Head south for jobs, west for a pay rise

Western Australia saw biggest growth in salaries, according to a recent survey

Perth ICT workers received the highest pay rises in the first quarter of this year according to salary survey data released by recruitment firm Peoplebank.

According to the survey, which covered more than 50 IT job categories in the nation's capital cities over a three month period, 40 per cent of the categories surveyed witnessed a salary or contract rate rise. The firm attributed this to a dwindling job market in the western capital, forcing employers to increase pay in order to keep existing staff and attract new workers.

“Steady growth in the number of roles available turned into strong growth in March," Peoplebank acting chief executive officer, Jeff Knowles, said in a statement.  “Where, a year ago, each candidate would have had one role or assignment offered at a time, candidates today are often choosing between two or more options, or are dropping out from the selection process because they’ve taken a job elsewhere."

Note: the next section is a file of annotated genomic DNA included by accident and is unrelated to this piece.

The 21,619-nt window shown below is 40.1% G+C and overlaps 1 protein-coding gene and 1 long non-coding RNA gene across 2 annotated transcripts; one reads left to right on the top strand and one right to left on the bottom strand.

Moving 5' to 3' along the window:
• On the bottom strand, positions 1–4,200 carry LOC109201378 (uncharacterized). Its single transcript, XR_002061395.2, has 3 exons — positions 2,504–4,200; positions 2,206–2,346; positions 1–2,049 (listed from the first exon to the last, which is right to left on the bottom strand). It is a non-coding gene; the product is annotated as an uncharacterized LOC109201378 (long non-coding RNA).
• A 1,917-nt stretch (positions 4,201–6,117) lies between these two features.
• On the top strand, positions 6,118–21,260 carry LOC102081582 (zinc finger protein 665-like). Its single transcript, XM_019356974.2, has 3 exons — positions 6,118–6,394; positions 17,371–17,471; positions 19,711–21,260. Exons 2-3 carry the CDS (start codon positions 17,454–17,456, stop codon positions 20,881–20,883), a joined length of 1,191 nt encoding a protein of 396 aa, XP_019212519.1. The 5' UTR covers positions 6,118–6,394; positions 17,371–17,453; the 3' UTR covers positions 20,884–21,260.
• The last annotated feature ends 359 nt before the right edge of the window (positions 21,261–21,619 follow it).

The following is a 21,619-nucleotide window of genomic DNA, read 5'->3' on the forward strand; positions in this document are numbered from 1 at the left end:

The survey suggests that, while IT workers received the biggest pay increases in Perth, the job market has grown most in Victoria, where the number of available roles has doubled in the past three months. South Australian has also become a competitive job market amongst employers in the first quarter of the year, while New South Wales, the Australian Capital Territory and Queensland all saw a lesser increase.

The survey reiterates continued rises in the IT job sector through 2010, with job indexes from Olivier and Advantage.

One area that has seen substantial growth recently is software testing, with key players PlanIT, K.J. and Ross and France-based CapGemini all witnessing increased demand from clients in Australia. The demand increase has forced employers to search overseas as well as locally, as the number of skilled testers dwindles.

“Peoplebank anticipates that as the skills shortage becomes apparent, pay rates – especially for contact roles - will rise markedly," Knowles said.